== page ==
New polling has found more than two thirds of New South Wales residents support the continuation of the State Government’s measures to reduce alcohol-related violence.
The poll conducted by Galaxy Research found 68 per cent of New South Wales residents support keeping the current package of measures in place, which includes 3am last drinks and a 1.30am lockout in Sydney, along with a 10pm close for takeaway alcohol state-wide.
Commissioned by the Foundation for Alcohol Research and Education (FARE), the polling comes as the Baird Government is under mounting pressure from coordinated industry efforts to undermine the lifesaving and successful measures.
The poll found 80 per cent of New South Wales residents believe Australia has a problem with alcohol, up from 74 per cent in 2015.
When asked their perspectives on a range of alcohol-related polices, 80 per cent of New South Wales residents indicated their support for a closing time for pubs and clubs of no later than 3am. There was also strong support for increased penalties for violent offenders (86 per cent), increased police presence (85 per cent) and better public transport (82 per cent).
FARE Chief Executive Michael Thorn says the Galaxy polling makes very clear the community recognises that the very modest trading hour restrictions which were introduced into New South Wales two years ago have been highly successful in reducing alcohol-fuelled violence and saving lives.
“With 68 per cent of New South Wales residents in favour, there is overwhelming majority support for the government’s existing modest trading measures to remain in place. The people of New South Wales clearly understand that these policies have created a healthier and safer New South Wales,” Mr Thorn said.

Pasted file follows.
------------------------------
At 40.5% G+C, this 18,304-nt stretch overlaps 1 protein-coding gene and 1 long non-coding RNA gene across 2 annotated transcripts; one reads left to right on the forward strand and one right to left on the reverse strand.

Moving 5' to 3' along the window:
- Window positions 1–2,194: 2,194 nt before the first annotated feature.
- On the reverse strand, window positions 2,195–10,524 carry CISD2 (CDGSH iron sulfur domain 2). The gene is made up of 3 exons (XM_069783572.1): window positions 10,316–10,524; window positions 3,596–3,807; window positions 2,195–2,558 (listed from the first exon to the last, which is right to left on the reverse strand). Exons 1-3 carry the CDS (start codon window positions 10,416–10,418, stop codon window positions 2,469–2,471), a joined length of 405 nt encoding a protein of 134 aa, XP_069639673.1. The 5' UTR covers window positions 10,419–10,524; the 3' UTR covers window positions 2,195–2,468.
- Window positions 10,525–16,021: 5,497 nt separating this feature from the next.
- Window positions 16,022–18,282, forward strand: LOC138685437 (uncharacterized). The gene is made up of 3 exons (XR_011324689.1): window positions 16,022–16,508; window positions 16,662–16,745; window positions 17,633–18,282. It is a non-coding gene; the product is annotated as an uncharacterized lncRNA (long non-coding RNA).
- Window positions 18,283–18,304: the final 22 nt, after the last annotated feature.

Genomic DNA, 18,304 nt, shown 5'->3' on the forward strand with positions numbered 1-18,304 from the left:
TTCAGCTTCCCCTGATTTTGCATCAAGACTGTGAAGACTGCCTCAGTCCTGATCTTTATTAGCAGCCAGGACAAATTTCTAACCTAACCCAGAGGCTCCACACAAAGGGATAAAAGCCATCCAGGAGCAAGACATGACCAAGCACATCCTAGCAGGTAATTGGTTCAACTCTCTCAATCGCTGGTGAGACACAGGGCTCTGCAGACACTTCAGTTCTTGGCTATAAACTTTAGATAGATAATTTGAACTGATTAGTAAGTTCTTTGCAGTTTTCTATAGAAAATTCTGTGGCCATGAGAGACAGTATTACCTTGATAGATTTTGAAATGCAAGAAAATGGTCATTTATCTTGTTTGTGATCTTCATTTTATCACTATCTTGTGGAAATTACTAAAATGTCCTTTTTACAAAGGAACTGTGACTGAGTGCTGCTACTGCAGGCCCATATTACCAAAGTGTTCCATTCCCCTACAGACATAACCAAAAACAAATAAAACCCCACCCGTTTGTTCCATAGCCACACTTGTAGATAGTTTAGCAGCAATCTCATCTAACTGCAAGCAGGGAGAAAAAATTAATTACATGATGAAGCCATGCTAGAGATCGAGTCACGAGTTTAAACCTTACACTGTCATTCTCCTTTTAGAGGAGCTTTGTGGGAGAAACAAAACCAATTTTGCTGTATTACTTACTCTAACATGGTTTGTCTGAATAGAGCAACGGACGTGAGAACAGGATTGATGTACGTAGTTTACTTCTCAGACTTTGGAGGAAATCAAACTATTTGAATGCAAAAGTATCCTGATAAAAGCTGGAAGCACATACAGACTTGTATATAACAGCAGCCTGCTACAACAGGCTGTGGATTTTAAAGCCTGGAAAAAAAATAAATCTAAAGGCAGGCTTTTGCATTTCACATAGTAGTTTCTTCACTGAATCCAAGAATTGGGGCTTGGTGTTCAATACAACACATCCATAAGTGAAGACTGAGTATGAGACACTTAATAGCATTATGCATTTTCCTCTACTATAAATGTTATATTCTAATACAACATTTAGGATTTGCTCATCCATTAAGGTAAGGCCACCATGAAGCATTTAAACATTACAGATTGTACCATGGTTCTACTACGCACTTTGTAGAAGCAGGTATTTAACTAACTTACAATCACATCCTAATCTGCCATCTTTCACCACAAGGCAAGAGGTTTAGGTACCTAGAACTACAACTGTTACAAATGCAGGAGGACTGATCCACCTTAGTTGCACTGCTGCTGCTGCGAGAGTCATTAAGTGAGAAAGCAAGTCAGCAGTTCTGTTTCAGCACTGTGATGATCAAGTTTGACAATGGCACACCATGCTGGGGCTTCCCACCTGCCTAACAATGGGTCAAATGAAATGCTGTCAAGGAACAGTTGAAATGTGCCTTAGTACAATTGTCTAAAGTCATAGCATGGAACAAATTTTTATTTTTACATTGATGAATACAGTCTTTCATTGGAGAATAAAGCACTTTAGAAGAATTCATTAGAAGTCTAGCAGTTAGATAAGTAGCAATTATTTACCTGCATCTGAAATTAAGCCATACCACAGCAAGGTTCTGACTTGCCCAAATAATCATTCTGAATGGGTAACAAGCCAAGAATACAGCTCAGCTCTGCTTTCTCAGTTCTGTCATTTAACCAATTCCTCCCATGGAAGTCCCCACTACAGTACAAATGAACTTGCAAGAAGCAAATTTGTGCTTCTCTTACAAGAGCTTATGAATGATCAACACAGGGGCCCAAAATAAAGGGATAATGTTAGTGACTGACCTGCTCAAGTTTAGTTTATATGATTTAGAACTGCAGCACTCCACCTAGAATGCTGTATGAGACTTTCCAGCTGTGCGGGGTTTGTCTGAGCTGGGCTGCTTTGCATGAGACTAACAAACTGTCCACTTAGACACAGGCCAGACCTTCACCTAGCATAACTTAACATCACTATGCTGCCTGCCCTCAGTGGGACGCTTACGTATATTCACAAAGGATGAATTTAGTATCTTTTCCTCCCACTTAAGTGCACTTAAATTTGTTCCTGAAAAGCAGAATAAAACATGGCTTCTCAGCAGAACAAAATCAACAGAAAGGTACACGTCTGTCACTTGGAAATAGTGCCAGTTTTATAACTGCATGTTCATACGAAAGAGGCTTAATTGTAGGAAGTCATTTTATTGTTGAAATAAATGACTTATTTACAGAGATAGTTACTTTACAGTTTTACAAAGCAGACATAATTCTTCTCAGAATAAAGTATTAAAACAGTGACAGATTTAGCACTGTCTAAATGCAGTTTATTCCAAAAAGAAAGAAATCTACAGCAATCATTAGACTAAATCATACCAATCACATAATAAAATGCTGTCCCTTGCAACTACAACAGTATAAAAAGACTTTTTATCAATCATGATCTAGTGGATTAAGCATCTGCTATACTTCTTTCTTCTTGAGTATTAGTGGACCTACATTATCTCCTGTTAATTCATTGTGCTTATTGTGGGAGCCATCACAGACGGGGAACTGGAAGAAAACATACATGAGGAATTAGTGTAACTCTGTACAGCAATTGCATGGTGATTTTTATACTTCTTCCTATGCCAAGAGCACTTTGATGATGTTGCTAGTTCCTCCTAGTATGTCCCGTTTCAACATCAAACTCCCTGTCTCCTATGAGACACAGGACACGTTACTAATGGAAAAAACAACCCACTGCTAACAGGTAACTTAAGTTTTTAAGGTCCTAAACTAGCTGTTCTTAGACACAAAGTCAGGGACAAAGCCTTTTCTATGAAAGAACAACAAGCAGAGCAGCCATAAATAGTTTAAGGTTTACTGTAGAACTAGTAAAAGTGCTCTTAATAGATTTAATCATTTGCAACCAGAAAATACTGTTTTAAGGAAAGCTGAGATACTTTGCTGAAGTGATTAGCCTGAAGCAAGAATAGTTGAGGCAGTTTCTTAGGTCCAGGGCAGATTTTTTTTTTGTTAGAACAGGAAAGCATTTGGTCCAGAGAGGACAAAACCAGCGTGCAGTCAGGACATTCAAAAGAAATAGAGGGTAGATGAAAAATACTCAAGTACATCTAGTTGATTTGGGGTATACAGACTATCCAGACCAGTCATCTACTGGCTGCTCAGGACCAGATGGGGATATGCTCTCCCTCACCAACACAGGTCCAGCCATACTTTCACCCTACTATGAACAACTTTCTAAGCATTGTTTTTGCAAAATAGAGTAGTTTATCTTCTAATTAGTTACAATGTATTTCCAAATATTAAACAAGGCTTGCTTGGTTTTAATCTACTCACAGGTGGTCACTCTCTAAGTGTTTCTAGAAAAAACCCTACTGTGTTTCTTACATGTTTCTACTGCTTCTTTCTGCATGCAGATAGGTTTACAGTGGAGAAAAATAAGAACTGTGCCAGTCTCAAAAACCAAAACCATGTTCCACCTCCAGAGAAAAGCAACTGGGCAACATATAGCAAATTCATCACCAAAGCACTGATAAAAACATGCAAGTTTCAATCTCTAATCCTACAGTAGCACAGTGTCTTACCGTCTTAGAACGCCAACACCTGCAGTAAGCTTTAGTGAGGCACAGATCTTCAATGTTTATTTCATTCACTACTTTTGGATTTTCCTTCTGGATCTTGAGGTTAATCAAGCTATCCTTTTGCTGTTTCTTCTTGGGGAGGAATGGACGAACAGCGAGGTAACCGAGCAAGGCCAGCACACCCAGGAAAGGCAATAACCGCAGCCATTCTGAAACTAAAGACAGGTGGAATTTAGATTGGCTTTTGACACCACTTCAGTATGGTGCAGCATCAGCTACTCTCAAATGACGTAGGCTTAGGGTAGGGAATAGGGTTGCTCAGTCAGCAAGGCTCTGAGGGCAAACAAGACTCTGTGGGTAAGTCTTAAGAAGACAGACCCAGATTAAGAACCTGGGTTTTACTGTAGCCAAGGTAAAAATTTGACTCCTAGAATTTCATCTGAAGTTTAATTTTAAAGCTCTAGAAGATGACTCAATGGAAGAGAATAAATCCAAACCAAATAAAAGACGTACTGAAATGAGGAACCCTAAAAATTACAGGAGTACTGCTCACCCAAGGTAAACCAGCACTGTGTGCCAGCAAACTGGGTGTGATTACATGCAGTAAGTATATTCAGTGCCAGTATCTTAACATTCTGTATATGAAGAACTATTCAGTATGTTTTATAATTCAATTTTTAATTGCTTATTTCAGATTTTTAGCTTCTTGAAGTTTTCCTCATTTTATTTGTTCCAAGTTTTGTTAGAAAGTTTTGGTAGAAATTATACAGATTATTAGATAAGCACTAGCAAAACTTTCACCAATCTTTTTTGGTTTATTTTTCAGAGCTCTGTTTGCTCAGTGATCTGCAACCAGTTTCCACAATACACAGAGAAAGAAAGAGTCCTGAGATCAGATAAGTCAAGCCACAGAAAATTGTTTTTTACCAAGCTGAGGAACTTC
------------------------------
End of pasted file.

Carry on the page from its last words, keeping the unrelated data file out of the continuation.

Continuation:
Ahead of an anti-lockout rally planned for Sydney, Mr Thorn says it’s important that the voice of a noisy and self-interested industry lobby group be placed in a wider context of what is widespread majority support throughout the New South Wales community.
“There is currently underway a well organised, highly vocal, industry-backed campaign to undermine the trading hour measures, but it’s very important that we don’t make the mistake of thinking this noisy minority represents the wishes of the majority of New South Wales voters because they don’t,” Mr Thorn said.
The Galaxy poll also found more than one in four residents have been affected by alcohol-related violence, with one in six (15 per cent) reporting they have been a direct victim, and one in five New South Wales residents has had a family or friend who has been affected by alcohol-related violence.
Mr Thorn says the people of New South Wales now recognise that harms caused by alcohol are far reaching.
“The impact of alcohol-fuelled violence extends beyond the immediate victim. It effects those who bear witness to the incident, and the victim’s family and friends. And it places a huge burden on local hospitals and emergency workers, and costs the state and the New South Wales taxpayers dearly. A majority of residents understand that, and clearly believe that a modest reduction in trading hours is a very small price to pay when it returns such significant and worthwhile benefits,” Mr Thorn said.